Although county officials told constituents as of Nov. 1 the ordinance proposing a tax increase would go on the November 2020 General Election ballot, the county fiscal court had a first reading of Ordinance 19-21 Tuesday morning that would rescind the original ordinance, and therefore repeal the tax increase, altogether.
On Nov. 1, it was announced that the petition circulated to stop the proposed 11.4 cent per $100 increase had been certified with the necessary 3,780 signatures.
After which point, the County Judge/Executive’s office sent out a release stating that no amendments would be made, and the ordinance would be placed on the 2020 ballot.
The new proposed ordinance would repeal ordinance 19-14, enact the county’s tax rate to 8.3 cents per $100 for 2019 and allow the fiscal court to continue to advocate at the local, state and national levels for criminal justice and tax reforms.
“I don’t think that is right because these people got out here and worked very hard to get this petition and I think we need to give them the opportunity to vote yes or no,” Magistrate Larry Combs said.
Originally, Combs was the only one who voted against the tax increase in the first ordinance in both readings.
“I have one vote and that’s all I have got, but there are about 7,000 more that sure would like to vote on it, and I would like to see them vote on it,” Combs continued. “It doesn’t affect us one way or the other.”
Magistrate John Tudor stated that Combs “wasn’t for (the increase) the first time,” to which Combs promptly replied, “And I won’t be for it again.”
“You think the public is going to vote for a tax increase on the ballot,” Tudor asked. “Probably not... We’ve heard (their concerns) and we are willing to take it off the ballot, but we still have to pay for housing inmates in other counties. We still have to pay the bills though we aren’t getting the increase on the property tax.”
The petition against the 11-cent proposed property tax increase was filed in September by a group of five citizens in the hopes to stop the tax increase, which was approved by the fiscal court in the hopes to help fund a $45 million jail facility.
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In other business, Jailer Steve Tussey gave an update about the Madison County Detention Center to the court stating that, as of Tuesday morning, the county is responsible for 522 inmates with 380 in-house, 54 on home incarceration and 88 inmates in contracted housing.
Tussey recognized the staff in the jail, commending them for seizing drugs and stopping several drug introductions lately through intelligence and follow-ups.
“We have gotten rid of a lot of drugs in the jail, in particular there was a drug drop at the hospital,” he said.
He said an inmate was taken to the hospital where a drug deal was attempted and intercepted by jail employees. Tussey reported the dealers were arrested along with additional charges cited for the inmate that had faked a trip to the hospital to receive the drugs.
Several others inside the jail were reported smuggling drugs with jailers retrieving four large bags of crystal meth. Those inmates have been given additional citations and the drugs seized.
A female inmate also overdose Sunday inside the jail and was revived with Narcan and is back in the jail and “doing well,” according to Tussey.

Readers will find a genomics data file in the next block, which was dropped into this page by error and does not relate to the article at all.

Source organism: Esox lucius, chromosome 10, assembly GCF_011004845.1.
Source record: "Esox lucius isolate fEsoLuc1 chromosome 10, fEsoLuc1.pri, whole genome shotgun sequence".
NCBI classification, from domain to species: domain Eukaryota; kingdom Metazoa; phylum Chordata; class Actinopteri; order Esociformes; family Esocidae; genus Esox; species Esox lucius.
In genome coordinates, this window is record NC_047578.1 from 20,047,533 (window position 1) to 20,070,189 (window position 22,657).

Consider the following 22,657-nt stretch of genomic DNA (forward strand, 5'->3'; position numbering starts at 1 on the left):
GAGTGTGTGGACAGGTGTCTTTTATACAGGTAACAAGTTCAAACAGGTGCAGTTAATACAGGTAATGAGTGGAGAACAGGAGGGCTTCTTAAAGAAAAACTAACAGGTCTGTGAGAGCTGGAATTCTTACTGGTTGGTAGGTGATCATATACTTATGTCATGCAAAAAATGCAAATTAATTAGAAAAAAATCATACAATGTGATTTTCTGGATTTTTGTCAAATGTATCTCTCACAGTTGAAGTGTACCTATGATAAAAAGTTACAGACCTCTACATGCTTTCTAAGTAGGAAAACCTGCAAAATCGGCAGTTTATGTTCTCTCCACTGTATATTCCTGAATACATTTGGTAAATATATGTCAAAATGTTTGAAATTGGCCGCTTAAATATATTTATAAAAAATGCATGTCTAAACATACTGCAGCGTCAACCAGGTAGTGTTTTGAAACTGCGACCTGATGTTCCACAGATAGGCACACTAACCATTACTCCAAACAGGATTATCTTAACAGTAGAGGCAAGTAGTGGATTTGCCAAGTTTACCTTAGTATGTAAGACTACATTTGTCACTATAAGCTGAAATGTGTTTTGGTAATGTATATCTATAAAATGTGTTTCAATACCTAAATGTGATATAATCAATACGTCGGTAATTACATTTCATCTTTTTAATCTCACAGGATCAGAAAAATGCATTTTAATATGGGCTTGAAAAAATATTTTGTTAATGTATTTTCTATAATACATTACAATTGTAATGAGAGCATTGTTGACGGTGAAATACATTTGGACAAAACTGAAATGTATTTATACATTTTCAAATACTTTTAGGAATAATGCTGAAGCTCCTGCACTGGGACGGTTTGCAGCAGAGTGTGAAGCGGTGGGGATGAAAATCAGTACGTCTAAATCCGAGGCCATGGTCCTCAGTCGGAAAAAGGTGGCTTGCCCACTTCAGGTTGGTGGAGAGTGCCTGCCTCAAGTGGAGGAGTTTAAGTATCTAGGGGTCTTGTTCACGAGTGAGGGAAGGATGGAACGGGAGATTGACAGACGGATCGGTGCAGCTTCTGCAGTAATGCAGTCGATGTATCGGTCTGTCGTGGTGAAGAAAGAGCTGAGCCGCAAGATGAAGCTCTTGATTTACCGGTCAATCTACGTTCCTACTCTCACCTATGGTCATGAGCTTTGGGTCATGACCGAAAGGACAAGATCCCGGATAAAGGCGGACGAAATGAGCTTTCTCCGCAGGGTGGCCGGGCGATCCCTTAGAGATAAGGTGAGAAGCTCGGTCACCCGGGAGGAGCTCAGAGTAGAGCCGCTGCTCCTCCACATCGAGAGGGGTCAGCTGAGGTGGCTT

He told the court that next week he will begin meetings with the National Institute of Corrections who will assist the jail in evaluating the criminal justice system in Madison County to see anything that has an effect on the jail count and see how they can save money and lower numbers in the jail.
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County attorney Jennie Haymond gave the court an update on the rocket docket procedure, which she introduced back in January.
“The rocket docket, for lack of a better term, is a rocket docket to expedite someone from circuit court with a felony drug charge, or drug possession charge through circuit court to get them through a faster sentencing,” Haymond explained.
When originally presented, the average time for a case to get through the system was 60 days, which Haymond said she could lower to 30 days with the new program.
Since February and through October, Haymond reports that 90 people have been selected for the rocket docket program with 81 of those having already been sentenced.
The average number of days from arrest to sentencing for those 81 individuals was 17.91 days, beating the 30-day average and saving the county approximately $406,782.
Instead of costing $450,000 for the 81 inmates at an average of $31 a day to be housed for 180 days in jail, they have cost only $45,000 to be housed by participating in the program.
She said the program started out a little slow, but as time has gone on the rocket docket has picked up seeing more and more people are able to be put through it.
“Unfortunately we are still seeing really long dockets,” she said.
This is in part due to felony drug crimes being coupled with other charges that make an inmate ineligible to participate in the rocket docket program such as violent crimes or theft.
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The court approved the first readings of two land-use change ordinances for 1194 Goggins Lane. The first was for 22.4 acres to be changed from UC-7 (agricultural) to UC-1 (single-family residential). The second was for 39.6 acres from UC-7 to UC-2 (multi-family residential).
The next fiscal court meeting will be held Nov. 26 at 9:30 a.m. at the Madison County Courthouse located at 101 West Main Street in Richmond.
Reach Taylor Six at 624-6623 or follow her on Twitter at @TaylorSixRR.